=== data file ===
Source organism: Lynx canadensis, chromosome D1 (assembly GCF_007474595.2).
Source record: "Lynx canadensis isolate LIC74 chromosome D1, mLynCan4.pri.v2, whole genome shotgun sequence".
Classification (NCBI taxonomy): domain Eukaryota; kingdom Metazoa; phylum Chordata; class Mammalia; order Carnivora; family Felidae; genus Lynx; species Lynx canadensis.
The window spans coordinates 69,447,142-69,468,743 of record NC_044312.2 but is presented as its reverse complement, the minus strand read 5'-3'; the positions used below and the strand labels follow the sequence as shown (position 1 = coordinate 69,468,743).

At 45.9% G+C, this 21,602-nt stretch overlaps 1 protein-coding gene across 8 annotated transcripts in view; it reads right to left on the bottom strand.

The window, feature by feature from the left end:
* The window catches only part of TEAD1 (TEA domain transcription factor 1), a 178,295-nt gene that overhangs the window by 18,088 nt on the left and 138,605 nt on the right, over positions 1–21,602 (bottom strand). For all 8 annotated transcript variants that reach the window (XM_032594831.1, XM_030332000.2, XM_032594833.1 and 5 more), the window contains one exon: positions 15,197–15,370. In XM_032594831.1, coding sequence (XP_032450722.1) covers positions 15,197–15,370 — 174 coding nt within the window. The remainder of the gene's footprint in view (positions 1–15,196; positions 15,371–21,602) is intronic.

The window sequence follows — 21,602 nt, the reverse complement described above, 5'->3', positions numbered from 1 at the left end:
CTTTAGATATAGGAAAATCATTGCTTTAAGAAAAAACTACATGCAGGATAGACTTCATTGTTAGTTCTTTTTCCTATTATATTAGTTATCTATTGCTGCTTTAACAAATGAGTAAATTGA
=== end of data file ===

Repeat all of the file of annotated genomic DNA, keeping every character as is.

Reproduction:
Source organism: Lynx canadensis, chromosome D1 (assembly GCF_007474595.2).
Source record: "Lynx canadensis isolate LIC74 chromosome D1, mLynCan4.pri.v2, whole genome shotgun sequence".
Classification (NCBI taxonomy): domain Eukaryota; kingdom Metazoa; phylum Chordata; class Mammalia; order Carnivora; family Felidae; genus Lynx; species Lynx canadensis.
The window spans coordinates 69,447,142-69,468,743 of record NC_044312.2 but is presented as its reverse complement, the minus strand read 5'-3'; the positions used below and the strand labels follow the sequence as shown (position 1 = coordinate 69,468,743).

At 45.9% G+C, this 21,602-nt stretch overlaps 1 protein-coding gene across 8 annotated transcripts in view; it reads right to left on the bottom strand.

The window, feature by feature from the left end:
* The window catches only part of TEAD1 (TEA domain transcription factor 1), a 178,295-nt gene that overhangs the window by 18,088 nt on the left and 138,605 nt on the right, over positions 1–21,602 (bottom strand). For all 8 annotated transcript variants that reach the window (XM_032594831.1, XM_030332000.2, XM_032594833.1 and 5 more), the window contains one exon: positions 15,197–15,370. In XM_032594831.1, coding sequence (XP_032450722.1) covers positions 15,197–15,370 — 174 coding nt within the window. The remainder of the gene's footprint in view (positions 1–15,196; positions 15,371–21,602) is intronic.

The window sequence follows — 21,602 nt, the reverse complement described above, 5'->3', positions numbered from 1 at the left end:
CTTTAGATATAGGAAAATCATTGCTTTAAGAAAAAACTACATGCAGGATAGACTTCATTGTTAGTTCTTTTTCCTATTATATTAGTTATCTATTGCTGCTTTAACAAATGAGTAAATTGA